A few weeks ago, some artifacts were recovered from the Brody-Emmons complex. These included a wide range of glass containers, as well as other finds. What is nice about finding early 20th century glass, is that there is a lot of information that can be recovered from the item. Unlike glass and metal today where paper labels alert the consumer on their purchase, many of the items are imprinted with their brand name and contents.
One of the finds was glass container with a bakelite (an early type of plastic) lid. Imprinted into the lid was “Sengbusch Self-Closing Inkstand, Made in USA, Milwaukee, WI” as well as a barely legible patent date and number. Research revealed that this type of inkstand was first introduced in 1907 by Gustav Sengbusch. In the patent he wrote that these inkwells were designed “designed for mounting in school desks and for like purposes.” Its not surprising then that this type of inkwell would be found in an area around MSU.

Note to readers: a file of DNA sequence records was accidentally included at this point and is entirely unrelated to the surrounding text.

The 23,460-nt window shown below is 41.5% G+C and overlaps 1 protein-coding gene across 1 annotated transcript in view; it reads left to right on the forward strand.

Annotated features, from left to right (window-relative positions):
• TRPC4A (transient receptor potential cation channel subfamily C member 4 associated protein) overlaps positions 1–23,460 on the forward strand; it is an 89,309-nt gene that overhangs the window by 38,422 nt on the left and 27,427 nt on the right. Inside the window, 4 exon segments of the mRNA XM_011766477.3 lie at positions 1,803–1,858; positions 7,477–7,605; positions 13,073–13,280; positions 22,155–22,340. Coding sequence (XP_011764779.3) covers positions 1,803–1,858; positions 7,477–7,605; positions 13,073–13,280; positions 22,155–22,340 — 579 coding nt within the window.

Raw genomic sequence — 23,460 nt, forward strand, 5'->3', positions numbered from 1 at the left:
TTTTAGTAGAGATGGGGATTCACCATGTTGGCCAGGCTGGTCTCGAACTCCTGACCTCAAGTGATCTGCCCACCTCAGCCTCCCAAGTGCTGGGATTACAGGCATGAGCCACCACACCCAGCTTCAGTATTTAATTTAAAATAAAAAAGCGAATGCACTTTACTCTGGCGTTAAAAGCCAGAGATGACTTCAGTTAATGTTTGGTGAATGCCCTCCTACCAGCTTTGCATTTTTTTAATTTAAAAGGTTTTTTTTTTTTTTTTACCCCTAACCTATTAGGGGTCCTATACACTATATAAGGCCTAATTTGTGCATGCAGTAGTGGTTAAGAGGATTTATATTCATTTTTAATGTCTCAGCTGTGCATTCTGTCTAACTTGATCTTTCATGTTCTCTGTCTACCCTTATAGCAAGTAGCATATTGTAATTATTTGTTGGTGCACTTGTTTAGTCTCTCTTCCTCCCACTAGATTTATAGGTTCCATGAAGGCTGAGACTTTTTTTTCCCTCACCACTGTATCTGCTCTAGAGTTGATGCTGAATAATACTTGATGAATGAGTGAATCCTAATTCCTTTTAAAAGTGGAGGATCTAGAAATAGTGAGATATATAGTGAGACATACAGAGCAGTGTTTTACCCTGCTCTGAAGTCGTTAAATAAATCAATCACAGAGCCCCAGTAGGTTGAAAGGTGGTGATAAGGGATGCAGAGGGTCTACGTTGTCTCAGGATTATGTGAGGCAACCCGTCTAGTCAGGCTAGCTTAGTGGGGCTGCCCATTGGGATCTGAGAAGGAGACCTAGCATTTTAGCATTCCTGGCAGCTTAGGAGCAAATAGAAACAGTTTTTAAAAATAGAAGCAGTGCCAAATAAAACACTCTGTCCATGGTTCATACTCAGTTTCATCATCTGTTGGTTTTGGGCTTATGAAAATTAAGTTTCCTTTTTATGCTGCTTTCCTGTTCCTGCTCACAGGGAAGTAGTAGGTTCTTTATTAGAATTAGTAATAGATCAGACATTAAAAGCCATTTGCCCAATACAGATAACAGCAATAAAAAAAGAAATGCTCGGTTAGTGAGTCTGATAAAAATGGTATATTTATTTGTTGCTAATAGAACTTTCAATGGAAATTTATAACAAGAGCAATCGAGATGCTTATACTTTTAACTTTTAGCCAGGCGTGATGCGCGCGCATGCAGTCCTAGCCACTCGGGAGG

The story behind the Sengbusch Self Closing Inkstand is a classic invention tale. Gustav Sengbusch was hard at work as a book keeper in the early 1900’s. After taking hours to complete a single ledger page, his inkstand tipped and ruined the entire page. As a result of this event and his frustration he decided to design an inkstand that couldn’t be closed. It was this that led to the creation of the Sengbusch Self-Closing Inkstand Company. The inkstands he designed were created to prevent tipping, allowed one hand access to ink, and prevented evaporation.
Every artifact that we find on campus has a story, and while it may not be as easy to dig up information we still learn more about the campus and community of MSU.
Cowell, W. 2009. An Inkwell and A Mystery. In The Pennant, Fall 2009: 10-11. Electronic Document. http://www.pencollectorsofamerica.com/pennant/FALL%2009%20PENNANT%20FINAL.pdf